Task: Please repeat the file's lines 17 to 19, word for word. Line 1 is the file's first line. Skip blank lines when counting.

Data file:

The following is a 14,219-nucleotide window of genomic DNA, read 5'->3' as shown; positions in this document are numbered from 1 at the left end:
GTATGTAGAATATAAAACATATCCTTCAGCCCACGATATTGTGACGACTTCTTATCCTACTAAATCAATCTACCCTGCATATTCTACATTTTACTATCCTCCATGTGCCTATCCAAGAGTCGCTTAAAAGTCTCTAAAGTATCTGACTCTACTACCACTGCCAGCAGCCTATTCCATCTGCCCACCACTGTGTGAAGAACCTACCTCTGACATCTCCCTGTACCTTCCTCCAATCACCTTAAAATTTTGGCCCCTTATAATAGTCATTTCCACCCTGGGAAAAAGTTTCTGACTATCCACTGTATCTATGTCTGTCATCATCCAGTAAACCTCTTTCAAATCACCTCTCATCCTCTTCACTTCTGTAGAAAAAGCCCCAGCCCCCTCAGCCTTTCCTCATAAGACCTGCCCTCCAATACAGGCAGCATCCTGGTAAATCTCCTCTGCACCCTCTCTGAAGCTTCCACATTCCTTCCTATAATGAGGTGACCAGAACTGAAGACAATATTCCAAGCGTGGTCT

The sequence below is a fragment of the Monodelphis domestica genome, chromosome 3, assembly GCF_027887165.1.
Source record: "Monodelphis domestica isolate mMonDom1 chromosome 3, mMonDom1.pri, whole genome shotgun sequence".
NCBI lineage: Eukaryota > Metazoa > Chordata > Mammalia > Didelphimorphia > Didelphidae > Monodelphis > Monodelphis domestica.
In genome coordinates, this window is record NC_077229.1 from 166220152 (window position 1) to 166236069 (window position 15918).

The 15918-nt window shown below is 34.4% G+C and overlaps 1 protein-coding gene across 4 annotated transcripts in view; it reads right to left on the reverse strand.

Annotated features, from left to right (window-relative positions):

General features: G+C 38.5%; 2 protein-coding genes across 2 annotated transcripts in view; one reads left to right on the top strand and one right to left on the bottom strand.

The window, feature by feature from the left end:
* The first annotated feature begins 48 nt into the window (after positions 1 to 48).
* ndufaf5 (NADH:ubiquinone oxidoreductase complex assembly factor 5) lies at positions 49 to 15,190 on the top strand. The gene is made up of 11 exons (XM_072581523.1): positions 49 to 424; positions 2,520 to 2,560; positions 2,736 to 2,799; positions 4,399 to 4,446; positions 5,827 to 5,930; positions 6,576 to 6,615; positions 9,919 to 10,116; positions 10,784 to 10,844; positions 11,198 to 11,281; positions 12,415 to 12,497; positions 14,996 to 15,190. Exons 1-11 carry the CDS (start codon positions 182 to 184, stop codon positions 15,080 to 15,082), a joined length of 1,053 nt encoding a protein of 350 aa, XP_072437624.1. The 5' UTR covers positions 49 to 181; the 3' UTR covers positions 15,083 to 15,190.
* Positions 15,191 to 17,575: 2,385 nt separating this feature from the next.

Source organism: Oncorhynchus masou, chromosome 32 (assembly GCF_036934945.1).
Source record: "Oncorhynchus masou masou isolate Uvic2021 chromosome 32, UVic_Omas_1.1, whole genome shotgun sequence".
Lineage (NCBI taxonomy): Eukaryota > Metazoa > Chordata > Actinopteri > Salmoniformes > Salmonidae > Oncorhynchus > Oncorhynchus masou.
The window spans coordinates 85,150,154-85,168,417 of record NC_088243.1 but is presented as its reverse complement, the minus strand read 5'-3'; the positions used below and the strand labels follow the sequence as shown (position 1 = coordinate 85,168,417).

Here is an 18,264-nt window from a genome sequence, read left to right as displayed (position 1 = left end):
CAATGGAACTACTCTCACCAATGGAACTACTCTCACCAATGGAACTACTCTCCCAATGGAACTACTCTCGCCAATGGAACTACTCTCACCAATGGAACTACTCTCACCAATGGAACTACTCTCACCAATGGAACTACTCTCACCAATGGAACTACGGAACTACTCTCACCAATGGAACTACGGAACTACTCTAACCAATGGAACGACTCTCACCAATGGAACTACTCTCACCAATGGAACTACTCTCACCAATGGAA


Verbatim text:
The window spans coordinates 85,150,154-85,168,417 of record NC_088243.1 but is presented as its reverse complement, the minus strand read 5'-3'; the positions used below and the strand labels follow the sequence as shown (position 1 = coordinate 85,168,417).

Here is an 18,264-nt window from a genome sequence, read left to right as displayed (position 1 = left end):
CAATGGAACTACTCTCACCAATGGAACTACTCTCACCAATGGAACTACTCTCCCAATGGAACTACTCTCGCCAATGGAACTACTCTCACCAATGGAACTACTCTCACCAATGGAACTACTCTCACCAATGGAACTACTCTCACCAATGGAACTACGGAACTACTCTCACCAATGGAACTACGGAACTACTCTAACCAATGGAACGACTCTCACCAATGGAACTACTCTCACCAATGGAACTACTCTCACCAATGGAA